After a three-year detour, the Lyons-Brookfield School District 103 Board of Education is poised at a special meeting on July 19 to name Patrick Patt and Robert Madonia their team of interim superintendents.
The move will bring back one half of the interim team that was unceremoniously booted from the district office back in 2015 after a slate of candidates aligned with Lyons Village Hall was elected.
That board takeover in 2015 resulted in a slew of politically motivated moves, from the installation of a new legal counsel to the hiring of Kyle Hastings as interim superintendent and then keeping him in a newly created post of assistant superintendent.
The new board installed new principals and a human resources director with no human resources experience, but with political ambitions. They brought in a new, politically connected auditor and a business manager whose tenure was notable for how quickly she was forced out.
They brought in a maintenance director, whose actions ran afoul of the Illinois Department of Public Health before the school board had to fire him. Not to worry, he promptly landed in the arms of the village of Lyons, as its public works director.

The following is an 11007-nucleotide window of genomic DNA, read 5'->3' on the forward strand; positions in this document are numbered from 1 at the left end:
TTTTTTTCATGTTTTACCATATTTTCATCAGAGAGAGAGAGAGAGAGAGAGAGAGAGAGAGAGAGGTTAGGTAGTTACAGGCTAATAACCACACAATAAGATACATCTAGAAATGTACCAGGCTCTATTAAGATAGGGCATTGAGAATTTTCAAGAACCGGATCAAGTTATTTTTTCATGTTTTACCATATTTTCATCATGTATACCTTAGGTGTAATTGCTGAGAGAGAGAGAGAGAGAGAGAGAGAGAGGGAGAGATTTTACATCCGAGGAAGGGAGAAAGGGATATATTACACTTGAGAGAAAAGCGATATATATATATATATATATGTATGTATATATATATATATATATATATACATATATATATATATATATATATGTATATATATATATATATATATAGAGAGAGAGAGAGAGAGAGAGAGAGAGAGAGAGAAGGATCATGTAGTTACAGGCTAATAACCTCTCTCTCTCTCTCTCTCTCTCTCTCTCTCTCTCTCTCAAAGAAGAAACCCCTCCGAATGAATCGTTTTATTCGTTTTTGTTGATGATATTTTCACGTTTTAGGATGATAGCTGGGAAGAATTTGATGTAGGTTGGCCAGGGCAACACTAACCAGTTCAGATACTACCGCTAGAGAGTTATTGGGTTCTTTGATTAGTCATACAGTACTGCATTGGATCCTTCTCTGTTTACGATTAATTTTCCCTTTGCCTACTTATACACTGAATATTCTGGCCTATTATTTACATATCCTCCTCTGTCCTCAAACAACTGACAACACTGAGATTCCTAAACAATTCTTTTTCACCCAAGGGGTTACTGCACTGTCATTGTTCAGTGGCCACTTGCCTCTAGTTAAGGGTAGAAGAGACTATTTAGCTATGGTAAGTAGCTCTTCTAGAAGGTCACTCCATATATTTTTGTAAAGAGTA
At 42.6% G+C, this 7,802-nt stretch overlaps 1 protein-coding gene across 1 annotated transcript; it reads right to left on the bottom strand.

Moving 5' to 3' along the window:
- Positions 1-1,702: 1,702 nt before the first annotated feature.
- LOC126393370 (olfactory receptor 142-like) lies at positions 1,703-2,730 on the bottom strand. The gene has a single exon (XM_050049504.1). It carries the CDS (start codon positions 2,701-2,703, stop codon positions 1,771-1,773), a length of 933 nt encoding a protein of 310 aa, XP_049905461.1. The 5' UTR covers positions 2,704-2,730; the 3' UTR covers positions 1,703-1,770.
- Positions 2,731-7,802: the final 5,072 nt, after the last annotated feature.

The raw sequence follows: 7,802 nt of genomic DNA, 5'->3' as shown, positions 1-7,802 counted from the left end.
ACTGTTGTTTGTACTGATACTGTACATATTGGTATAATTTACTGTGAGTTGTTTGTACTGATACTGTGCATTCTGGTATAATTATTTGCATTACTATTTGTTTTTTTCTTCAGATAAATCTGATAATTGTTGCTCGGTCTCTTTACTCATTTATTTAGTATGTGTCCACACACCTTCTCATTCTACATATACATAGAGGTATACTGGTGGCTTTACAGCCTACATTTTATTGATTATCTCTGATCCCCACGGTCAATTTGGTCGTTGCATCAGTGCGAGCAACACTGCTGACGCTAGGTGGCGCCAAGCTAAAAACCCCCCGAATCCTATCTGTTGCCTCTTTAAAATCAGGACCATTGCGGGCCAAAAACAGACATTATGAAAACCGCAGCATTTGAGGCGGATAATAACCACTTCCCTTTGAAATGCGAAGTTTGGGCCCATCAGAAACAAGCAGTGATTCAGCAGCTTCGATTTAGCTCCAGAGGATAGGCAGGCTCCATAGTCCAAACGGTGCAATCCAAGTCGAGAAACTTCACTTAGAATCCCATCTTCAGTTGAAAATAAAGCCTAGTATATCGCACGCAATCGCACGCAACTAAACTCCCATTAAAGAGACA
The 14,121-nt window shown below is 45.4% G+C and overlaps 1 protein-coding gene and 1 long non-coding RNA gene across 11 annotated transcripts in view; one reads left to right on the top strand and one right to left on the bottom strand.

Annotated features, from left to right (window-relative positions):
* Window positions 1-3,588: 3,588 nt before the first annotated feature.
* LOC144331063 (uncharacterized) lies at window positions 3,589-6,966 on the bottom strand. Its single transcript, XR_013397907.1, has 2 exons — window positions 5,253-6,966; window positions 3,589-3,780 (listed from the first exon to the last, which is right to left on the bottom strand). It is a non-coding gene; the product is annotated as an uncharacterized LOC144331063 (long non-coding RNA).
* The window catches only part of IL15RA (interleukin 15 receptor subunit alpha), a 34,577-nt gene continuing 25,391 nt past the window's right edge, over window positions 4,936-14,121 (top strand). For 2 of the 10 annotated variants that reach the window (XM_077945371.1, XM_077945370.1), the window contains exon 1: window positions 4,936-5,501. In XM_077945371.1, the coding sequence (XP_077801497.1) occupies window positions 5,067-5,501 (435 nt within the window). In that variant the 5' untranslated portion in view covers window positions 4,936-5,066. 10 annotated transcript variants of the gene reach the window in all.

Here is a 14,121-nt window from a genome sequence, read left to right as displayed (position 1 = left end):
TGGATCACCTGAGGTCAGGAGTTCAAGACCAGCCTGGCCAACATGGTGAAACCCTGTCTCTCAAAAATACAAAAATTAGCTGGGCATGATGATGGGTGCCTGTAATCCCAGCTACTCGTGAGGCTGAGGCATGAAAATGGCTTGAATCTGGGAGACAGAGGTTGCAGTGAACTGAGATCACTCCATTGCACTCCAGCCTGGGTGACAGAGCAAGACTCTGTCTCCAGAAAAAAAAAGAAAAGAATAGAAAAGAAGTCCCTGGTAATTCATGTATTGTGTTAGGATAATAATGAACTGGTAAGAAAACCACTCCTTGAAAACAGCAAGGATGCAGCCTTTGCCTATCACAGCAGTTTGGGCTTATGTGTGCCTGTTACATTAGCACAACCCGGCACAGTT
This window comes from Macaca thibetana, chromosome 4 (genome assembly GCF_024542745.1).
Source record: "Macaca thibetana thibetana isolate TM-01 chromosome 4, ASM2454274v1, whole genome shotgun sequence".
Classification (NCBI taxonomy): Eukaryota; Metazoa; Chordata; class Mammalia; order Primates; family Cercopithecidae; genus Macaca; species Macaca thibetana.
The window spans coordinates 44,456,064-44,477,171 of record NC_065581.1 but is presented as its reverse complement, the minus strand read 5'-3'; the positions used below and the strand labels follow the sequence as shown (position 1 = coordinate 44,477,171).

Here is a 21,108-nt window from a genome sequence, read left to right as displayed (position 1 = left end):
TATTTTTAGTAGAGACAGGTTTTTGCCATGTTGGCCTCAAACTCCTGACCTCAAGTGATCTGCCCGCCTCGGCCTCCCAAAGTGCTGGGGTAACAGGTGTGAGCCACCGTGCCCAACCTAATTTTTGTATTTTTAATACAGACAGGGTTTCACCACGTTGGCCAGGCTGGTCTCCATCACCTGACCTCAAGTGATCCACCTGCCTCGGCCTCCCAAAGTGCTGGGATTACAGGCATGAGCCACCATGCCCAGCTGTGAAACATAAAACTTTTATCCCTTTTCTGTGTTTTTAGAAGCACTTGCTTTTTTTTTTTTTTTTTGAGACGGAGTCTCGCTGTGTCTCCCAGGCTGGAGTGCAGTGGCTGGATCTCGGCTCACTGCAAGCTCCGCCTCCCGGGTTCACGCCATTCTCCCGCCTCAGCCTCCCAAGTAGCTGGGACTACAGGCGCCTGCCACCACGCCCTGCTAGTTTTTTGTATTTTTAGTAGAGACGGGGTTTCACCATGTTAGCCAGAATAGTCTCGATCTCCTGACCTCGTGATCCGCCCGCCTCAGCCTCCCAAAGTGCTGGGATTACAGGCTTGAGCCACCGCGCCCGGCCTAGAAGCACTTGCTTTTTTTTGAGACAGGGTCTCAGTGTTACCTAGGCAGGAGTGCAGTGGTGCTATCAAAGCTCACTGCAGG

And they brought in a new superintendent, Carol Baker, who had connections to the political regime that swept into power in 2015, but who had significant qualifications as an educator, albeit at the high school level.
We’ll say this for Baker: She handled the job with poise and despite the political carnival that surrounded her, Baker focused her attention on education in a district that had plenty of problems before she got there and will continue to face challenges in the future.
Certainly, her new job as the curriculum director in Hinsdale High School District 86 is a better fit for her, and we wish her well in that post.
If she could only take Kyle Hastings with her. While almost all the main administration characters brought in during 2015-16 have been tossed overboard, fled in the face of a new board majority that was elected in 2017 or were outright fired, Hastings has survived.
In the last year or so, his contributions have been fairly marginalized by the school board. He worked just 24 days – at $1,032.50 per day! – last school year, and this year reportedly will be ratcheted down to 12 days.
But his contract runs through June of 2020, thanks to the former school board majority, so District 103 taxpayers can expect to be paying something to Hastings until then, unless he finally gets bored and takes his leave.
Now the school board needs to turn its attention to hiring a superintendent that can focus on children instead of politics, and voters need to make sure that in 2019 they keep coming out to guarantee the influence of Lyons Village Hall remains over on Lawndale Avenue where it belongs.
What the parents, students and faculty in District 103 don’t need is for 2015 to replay itself. That experience caused enough havoc the first time around.